If you’re anything like me, you get some pretty good ideas. Okay, great ideas. Maybe. But either way, you may have a lightbulb moment that causes you to think, “Wow, that would be a really great idea for a story!” or, alternatively, “That would make someone a million dollars!”.

However, if you’re anything like me, you can lose track of these ideas very quickly. Garfield doesn’t call thoughts “slippery little devils” for no reason: they certainly are slippery and easy to lose track of. Lose a thought, and getting it back would be like retrieving a popped water balloon.

You can remember a cigarette ad jingle from 15 years ago, but you can’t remember what you just got up to do. (Rats…I should have used that strip…Oh, well.) Thinking is hard, thoughts are elusive, and inspiration happens by accident. Every book, every company, every thing that made someone millions of dollars started with a single, solitary thought.

Imagine if you had such an inspiration! You could be raking in the cash, instead of Elon Musk, Jeff Bezos, or J.K. Rowling! Considering that you would do the right thing with your idea, you could become the world’s next billionaire (or first, depending on when you executed the idea).

And, what may be the best thing of all, there’s no “idea mining”. The best and most potent ideas appear in times of boredom, dreams, and thoughtless fantasies. The point is that you never know when the next million-dollar idea will pop up next. Most of the times, it’s an accident. And I’ll wager that you’ve had a few good ideas in your life.

However…What if Elon Musk had an inspiration, ruminated on it for a few minutes, and then slept on it, forgetting it in the morning? Not only does he not have the idea, he probably doesn’t care anymore: once you forget a really good idea, you can’t consider its potential for greatness anymore.

Every day, people get great ideas…and forget them. Not only could these great ideas benefit the discoverers thereof, but also the whole world. The world could use a few more great ideas.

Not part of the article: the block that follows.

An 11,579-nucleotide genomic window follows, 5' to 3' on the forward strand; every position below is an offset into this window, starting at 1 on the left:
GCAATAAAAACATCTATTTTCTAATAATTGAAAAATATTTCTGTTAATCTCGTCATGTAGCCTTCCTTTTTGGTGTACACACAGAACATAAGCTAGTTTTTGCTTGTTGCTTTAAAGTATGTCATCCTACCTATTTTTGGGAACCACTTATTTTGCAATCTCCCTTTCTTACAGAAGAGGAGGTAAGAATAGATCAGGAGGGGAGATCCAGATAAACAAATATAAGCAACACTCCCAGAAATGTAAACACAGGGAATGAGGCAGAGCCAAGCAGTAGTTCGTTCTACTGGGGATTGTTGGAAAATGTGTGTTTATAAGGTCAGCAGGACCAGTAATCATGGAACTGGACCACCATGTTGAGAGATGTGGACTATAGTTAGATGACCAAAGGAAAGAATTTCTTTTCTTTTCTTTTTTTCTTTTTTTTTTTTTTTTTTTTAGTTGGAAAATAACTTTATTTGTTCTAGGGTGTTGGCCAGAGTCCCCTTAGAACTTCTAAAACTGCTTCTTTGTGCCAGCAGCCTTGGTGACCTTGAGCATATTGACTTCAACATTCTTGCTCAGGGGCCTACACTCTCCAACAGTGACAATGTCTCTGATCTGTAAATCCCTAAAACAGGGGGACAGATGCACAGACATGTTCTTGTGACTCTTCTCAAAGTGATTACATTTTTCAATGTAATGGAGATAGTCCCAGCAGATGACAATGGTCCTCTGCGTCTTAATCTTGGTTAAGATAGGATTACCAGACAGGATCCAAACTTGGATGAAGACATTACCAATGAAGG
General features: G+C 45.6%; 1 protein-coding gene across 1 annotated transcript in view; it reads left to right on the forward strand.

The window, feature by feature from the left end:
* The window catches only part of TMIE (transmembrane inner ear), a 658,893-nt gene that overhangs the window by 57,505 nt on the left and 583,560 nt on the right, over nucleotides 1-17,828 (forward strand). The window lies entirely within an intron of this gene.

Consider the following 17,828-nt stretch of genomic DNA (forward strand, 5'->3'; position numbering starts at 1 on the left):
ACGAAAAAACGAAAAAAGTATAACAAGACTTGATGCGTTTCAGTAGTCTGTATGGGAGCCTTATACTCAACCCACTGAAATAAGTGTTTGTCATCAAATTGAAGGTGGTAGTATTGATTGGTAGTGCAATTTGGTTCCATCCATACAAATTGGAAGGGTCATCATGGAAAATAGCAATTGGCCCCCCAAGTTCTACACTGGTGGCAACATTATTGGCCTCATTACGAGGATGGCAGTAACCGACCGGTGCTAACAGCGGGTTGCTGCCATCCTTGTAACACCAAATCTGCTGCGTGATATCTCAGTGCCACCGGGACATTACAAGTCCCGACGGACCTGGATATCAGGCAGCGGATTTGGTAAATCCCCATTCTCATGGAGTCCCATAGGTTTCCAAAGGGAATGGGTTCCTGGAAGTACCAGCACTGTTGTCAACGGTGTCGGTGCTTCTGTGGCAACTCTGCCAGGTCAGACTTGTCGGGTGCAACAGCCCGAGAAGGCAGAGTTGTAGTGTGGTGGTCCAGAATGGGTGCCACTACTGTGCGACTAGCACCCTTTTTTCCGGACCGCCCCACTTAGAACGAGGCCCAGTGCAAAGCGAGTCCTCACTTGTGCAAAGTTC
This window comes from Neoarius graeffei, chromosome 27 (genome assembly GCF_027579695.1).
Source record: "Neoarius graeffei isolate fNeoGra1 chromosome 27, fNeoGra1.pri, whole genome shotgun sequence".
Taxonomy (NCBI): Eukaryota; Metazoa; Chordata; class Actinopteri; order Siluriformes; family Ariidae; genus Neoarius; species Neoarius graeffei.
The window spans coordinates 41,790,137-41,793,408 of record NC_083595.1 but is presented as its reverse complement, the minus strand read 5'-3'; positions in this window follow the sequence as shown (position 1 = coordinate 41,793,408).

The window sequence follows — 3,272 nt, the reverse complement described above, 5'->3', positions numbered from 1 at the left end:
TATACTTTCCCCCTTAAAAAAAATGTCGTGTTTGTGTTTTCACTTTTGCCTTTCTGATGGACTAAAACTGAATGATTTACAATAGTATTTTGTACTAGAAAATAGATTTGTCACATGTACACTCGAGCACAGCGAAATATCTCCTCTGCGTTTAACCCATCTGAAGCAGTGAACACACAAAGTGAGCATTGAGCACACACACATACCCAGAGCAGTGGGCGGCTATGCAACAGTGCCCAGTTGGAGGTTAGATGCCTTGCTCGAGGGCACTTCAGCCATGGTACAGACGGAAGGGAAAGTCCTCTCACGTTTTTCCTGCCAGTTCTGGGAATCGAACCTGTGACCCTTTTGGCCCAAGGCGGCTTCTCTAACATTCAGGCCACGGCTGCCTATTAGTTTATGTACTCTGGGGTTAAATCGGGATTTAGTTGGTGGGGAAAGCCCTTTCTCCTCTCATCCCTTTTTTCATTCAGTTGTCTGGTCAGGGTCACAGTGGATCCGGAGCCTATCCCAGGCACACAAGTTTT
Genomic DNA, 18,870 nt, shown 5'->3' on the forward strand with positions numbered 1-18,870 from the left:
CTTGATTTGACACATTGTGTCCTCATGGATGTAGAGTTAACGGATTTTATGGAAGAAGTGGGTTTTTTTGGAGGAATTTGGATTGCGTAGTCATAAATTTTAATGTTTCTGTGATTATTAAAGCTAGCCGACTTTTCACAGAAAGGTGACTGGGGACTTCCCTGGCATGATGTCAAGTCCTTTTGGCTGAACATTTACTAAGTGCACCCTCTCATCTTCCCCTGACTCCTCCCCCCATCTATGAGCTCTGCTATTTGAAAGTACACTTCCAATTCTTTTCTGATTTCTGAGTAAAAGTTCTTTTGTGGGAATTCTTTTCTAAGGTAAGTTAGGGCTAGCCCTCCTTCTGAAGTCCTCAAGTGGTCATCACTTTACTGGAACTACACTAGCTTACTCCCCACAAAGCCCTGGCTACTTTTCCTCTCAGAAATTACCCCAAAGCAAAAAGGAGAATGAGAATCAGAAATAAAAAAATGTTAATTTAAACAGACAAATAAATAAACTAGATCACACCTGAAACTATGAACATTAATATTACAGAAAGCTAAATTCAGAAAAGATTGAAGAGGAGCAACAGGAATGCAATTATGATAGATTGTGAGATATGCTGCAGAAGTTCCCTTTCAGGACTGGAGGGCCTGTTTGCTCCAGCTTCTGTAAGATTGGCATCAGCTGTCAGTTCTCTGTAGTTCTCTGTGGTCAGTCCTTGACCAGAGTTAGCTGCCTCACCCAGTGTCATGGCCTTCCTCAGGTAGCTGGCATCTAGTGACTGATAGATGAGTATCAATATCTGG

The same principle applies to writing. I’ve often gotten great ideas for characters, places, times, heck, even whole worlds. But, like all great ideas, you will eventually forget them. Your story will go without this or that cool detail that you would have put in had you remembered.

However, there is one simple technique that you can use to remember your great ideas: write them down. Get into the habit of carrying a folded-up bit of paper and a pen around so that you can write down those slippery little devils.

I carry around pen and paper just because I’m a naturally forgetful person. I write down things I want to do later, because I get the feeling that I won’t remember. but, when I get a really good inspiration, I am sure to write it down. Every so often, I look at the paper just to see if there are any things that I should remember.

That’s another note I’d like to make: when you write it down, it’s still all too easy to forget that you have written it down. Glance at the paper every so often so that you can remember all of your great ideas. Make it a kind of ritual: every time you sit down to work, wake up for the morning, or go to bed, take another look at your paper.

Above all, don’t solely rely on your mind to remind you. Your mind is primarily focused on the here and now. You have to motivate it to think about the future. Be vigilant for ideas that could pay off, whether in your story or in other aspects of your life.

Good luck, and happy writing!


Published by Van Ghalta

A cold, dark, mysterious character who purposefully wrote a story so that he could fit into it...A story where he himself WRITES stories, practices martial arts, blogs, plays airsoft, collects MTG trading cards, plays outdated video games, and writes weird, third-person bios for himself...

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